How should we evaluate and improve our interactive systems? Evaluation projects in interactive search systems are in their infancy. There are several major issues to address in how to create or obtain high-quality ground truth for real image search contexts. One major issue is the way in which evaluation benchmarks are constructed. The current ones typically focus on the overall performance/accuracy of a search engine. However, it would be of significantly greater value if they could focus on benchmarks which give insight into each system’s weaknesses and strengths. Another issue is to determine what kinds of results are satisfactory to a user. For assessing the performance of a system, precision- and recall-based performance measures are the most popular choices at the moment. However, the research literature has shown that these measures are unable to provide a complete assessment of the system under study and argues that the notion of generality, i.e. the fraction of relevant items in the database, should be an important criterion when evaluating and comparing the performance of systems. A third issue is that currently researchers are largely guessing what kinds of imagery users are interested in, the kinds of queries and also the amount of effort (and other behavioral aspects) the user is willing to expend on a search. Currently, most researchers attempt to use simulated users to test their algorithms, while knowing that the simulated behavior may not mirror human user behavior. While simulations are very useful to get an initial impression on the performance of a new algorithm, they cannot replace actual user experiments since retrieval systems are specifically designed for users. One valuable direction for further study would thus be to properly model the behavior of simulated users after their real counterparts. It is noteworthy that the user behavior information largely exists in the logs of the WWW search engines. Thus, on the one hand, as a research community, we would like to have the user history from large search engines such as Yahoo! and Google. On the other hand, we realize that there are many legal concerns (e.g. user privacy) that prevent this information from being distributed. Finding a solution to this impasse could result in major improvements in interactive image search engines.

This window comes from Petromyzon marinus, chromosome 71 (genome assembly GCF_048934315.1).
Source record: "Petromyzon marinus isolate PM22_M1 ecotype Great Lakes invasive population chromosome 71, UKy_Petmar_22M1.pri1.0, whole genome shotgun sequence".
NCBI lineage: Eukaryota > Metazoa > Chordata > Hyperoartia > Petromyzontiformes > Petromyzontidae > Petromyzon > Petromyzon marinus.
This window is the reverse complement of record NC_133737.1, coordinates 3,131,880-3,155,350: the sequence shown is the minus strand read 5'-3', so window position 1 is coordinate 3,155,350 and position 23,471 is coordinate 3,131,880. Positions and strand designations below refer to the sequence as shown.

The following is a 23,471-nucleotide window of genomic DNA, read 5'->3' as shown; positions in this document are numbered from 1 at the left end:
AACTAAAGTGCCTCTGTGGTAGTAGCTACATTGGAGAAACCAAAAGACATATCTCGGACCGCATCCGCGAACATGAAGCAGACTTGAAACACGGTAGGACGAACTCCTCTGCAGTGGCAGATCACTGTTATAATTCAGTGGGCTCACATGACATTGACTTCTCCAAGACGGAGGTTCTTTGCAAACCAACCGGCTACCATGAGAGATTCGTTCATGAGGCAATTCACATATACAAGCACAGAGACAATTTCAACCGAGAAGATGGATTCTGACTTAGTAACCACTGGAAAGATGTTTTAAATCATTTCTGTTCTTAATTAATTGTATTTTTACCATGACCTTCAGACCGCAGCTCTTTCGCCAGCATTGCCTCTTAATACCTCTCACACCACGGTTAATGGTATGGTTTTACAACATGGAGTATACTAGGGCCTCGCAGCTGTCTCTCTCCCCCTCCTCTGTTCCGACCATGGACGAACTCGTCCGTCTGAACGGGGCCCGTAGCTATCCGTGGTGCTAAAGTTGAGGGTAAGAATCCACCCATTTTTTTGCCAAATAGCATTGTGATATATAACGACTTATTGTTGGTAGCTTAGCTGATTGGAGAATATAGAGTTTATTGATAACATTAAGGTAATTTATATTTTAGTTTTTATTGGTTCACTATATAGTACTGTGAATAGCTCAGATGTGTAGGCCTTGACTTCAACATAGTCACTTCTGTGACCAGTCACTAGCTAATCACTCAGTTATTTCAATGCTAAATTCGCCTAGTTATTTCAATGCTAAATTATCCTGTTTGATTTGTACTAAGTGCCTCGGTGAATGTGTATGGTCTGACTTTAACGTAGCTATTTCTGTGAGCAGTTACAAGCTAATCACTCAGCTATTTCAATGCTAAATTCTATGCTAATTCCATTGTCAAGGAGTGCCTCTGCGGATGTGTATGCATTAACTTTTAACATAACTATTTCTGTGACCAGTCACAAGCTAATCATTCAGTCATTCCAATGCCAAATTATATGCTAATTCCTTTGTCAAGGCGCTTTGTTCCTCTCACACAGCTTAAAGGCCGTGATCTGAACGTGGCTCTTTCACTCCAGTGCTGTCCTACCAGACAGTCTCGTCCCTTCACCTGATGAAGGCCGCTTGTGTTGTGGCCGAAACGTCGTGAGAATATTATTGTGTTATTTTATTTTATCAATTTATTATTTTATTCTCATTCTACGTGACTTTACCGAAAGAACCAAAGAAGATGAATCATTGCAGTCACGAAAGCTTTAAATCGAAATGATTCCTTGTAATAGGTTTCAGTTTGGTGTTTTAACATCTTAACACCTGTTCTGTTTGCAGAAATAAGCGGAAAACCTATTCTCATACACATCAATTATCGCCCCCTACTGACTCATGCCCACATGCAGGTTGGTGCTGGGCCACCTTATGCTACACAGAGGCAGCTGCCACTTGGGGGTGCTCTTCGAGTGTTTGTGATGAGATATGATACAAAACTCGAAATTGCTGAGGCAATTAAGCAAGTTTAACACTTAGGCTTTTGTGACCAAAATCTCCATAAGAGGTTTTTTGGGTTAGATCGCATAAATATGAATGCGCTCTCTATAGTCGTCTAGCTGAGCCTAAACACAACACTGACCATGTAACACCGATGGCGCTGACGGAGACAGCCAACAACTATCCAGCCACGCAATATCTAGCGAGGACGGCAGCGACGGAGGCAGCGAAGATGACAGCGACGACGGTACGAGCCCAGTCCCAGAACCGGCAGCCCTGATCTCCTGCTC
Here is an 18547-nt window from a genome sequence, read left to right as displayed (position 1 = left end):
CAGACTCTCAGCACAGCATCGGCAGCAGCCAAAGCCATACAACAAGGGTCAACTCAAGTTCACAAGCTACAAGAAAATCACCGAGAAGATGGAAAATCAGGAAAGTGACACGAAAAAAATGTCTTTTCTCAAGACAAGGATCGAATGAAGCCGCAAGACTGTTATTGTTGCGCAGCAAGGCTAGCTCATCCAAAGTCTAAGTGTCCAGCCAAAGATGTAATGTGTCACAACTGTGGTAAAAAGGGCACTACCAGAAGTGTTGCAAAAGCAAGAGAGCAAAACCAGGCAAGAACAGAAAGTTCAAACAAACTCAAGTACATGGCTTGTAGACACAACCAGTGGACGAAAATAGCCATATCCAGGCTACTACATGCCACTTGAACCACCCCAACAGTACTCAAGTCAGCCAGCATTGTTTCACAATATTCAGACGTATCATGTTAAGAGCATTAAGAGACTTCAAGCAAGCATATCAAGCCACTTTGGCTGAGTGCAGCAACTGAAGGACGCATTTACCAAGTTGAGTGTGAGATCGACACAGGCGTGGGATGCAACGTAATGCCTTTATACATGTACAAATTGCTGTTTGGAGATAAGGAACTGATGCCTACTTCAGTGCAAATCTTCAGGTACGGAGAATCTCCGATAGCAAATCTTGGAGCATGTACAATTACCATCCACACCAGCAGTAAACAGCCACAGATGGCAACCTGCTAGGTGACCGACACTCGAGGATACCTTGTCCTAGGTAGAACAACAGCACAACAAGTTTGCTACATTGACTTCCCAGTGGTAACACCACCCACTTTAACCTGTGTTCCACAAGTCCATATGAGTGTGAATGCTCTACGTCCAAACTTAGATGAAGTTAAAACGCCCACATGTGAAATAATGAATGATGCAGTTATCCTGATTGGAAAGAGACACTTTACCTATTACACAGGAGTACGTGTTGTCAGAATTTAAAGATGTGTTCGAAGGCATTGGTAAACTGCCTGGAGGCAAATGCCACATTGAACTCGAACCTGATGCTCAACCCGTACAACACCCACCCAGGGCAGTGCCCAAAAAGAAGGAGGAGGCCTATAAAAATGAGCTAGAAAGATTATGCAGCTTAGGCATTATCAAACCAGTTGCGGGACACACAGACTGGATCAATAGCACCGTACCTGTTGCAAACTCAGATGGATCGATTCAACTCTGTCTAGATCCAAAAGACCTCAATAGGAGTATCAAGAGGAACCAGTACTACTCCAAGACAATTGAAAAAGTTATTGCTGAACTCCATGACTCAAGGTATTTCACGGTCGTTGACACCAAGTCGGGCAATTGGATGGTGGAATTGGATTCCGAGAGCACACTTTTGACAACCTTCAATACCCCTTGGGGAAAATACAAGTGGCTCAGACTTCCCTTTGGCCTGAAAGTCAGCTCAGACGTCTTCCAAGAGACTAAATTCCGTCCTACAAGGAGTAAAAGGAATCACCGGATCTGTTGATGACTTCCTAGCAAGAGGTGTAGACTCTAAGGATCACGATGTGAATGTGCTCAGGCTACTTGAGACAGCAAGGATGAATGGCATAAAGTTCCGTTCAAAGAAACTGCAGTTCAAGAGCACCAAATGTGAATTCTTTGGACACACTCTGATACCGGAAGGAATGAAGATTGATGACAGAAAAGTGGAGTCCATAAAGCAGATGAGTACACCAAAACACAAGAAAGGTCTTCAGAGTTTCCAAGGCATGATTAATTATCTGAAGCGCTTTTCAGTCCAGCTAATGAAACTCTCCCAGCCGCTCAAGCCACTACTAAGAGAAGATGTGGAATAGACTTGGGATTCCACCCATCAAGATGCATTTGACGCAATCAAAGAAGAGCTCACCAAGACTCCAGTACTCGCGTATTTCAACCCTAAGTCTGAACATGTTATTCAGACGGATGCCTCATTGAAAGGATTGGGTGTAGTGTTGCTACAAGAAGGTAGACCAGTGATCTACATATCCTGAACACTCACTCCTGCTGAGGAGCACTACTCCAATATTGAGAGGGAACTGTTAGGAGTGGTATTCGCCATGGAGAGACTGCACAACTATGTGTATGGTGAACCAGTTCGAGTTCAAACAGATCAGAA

Leiden University and NWO BSIK/BRICKS supported this research under Grant #642.066.603.

Open Access

This article is distributed under the terms of the Creative Commons Attribution License which permits any use, distribution, and reproduction in any medium, provided the original author(s) and the source are credited.
Open AccessThis article is distributed under the terms of the Creative Commons Attribution 2.0 International License (https://​creativecommons.​org/​licenses/​by/​2.​0), which permits unrestricted use, distribution, and reproduction in any medium, provided the original work is properly cited.